When we think of Texas and technology, Dell, Texas Instruments, and Compaq/ HP are what commonly comes to mind. However over the last 10 years the social media craze and a surge in private-equity investment has created much more. Homeaway, Bazaarvoice, Rackspace, etc have helped lead the way away from hardware manufacturing to the next level of the technology landscape.

And yet it is not just energy and technology that have helped lead this state to its current economic strength. As stated before in this forum, the demand for teachers, doctors nurses and other positions that require a four year degree have seen over a 42+% growth since 2000. Finance, insurance, real estate, legal, engineering, consulting also have ranked high in the contributing the high wage growth in Texas.

Texas did better than the rest of the United States from 2002 through 2011 in wage growth. For industries paying over 150 percent of the average American wage, Texas could claim 216,000 extra jobs; the rest of the country added 495,000. In other words, the Lone Star State, with 8 percent of the U.S. population, created nearly a third of the country’s highest-paying positions. Texas also added 49,000 positions paying 125 percent to 150 percent of the U.S. average; the rest of the country lost 174,000 jobs in that category.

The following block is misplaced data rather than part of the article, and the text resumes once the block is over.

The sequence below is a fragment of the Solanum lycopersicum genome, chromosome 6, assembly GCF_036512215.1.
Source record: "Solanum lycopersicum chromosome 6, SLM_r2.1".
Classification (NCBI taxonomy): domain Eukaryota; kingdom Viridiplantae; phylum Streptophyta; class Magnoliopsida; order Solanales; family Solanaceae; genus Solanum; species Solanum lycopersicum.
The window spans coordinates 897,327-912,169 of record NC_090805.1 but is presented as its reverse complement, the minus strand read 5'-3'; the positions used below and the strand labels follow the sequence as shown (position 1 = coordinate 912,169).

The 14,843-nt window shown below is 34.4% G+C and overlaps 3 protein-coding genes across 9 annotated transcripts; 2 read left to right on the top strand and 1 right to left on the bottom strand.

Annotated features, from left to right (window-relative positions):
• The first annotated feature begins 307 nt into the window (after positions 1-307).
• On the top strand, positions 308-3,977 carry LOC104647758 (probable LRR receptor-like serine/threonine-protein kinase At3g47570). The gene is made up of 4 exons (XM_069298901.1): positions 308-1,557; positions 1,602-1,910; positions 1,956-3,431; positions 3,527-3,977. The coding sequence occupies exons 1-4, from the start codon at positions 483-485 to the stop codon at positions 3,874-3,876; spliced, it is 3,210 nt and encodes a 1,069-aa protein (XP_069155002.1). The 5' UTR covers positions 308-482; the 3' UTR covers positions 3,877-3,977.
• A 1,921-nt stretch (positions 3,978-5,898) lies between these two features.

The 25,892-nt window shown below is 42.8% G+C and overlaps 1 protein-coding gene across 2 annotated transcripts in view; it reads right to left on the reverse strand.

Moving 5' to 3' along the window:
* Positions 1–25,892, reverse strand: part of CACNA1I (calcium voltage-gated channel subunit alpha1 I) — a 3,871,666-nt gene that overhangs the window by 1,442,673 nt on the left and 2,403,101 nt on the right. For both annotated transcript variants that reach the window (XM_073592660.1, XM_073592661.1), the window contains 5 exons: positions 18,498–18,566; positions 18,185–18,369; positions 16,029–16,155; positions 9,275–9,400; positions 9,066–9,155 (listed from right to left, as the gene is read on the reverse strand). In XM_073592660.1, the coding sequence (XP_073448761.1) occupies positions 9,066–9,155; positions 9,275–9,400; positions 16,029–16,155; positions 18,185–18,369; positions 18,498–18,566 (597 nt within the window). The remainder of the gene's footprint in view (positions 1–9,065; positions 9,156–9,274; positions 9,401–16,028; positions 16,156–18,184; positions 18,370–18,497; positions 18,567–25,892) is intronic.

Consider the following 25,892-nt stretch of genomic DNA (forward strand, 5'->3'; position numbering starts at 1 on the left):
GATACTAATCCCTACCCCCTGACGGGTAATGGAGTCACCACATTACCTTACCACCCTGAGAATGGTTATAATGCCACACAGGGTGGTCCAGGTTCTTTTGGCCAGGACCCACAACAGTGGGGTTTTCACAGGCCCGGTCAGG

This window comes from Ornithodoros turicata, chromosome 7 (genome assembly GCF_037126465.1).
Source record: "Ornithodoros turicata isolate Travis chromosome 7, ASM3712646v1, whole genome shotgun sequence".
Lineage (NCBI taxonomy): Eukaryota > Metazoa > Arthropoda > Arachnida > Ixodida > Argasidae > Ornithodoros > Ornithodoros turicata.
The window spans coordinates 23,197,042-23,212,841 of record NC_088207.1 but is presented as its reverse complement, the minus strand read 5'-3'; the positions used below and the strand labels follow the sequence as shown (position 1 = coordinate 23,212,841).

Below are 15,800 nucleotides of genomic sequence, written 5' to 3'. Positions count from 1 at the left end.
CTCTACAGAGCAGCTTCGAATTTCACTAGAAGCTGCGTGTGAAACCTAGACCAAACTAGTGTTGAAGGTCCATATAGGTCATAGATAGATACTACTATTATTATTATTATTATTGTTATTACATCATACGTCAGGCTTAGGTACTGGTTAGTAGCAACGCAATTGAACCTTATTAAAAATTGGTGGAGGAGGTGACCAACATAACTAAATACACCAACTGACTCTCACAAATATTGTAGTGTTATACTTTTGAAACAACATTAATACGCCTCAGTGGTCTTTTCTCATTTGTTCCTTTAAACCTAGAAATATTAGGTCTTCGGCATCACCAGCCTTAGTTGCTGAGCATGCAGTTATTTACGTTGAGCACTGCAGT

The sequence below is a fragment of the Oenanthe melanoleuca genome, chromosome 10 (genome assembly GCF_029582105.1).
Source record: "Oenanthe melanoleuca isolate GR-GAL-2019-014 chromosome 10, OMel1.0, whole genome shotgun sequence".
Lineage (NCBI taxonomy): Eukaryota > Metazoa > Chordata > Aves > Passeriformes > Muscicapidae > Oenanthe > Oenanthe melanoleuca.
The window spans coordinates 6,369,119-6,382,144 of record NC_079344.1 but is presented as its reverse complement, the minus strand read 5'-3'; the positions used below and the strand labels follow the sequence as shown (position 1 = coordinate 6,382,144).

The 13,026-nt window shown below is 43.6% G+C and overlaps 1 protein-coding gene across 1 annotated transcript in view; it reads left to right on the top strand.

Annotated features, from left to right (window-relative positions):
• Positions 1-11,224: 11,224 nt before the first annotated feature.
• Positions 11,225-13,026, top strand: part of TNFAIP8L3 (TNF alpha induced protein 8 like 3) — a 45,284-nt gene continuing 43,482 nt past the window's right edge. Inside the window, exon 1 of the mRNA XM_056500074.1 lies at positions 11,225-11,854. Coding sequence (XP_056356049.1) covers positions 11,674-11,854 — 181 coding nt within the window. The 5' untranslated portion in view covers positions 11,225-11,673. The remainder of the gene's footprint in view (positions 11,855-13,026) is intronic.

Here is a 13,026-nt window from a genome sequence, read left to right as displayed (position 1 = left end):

Not to avoid the lower quartile of jobs, Texas metros also added hundreds of thousands of positions in food services, health care, and other lower-paid fields, in addition to the more lucrative jobs. Texas did lose 10,000 construction jobs, but that was a modest downturn, in light of the massive national slowdown in building caused by the crisis of 2008. Texas is at about 40% of prerecession jobs in construction. So, most job channels continue to look good going into the next few years.

There’s a lot of good news about the current Texas economy. Let’s now discuss some new economic developments that will benefit Texas’s future.

Opening oil exploration in Mexico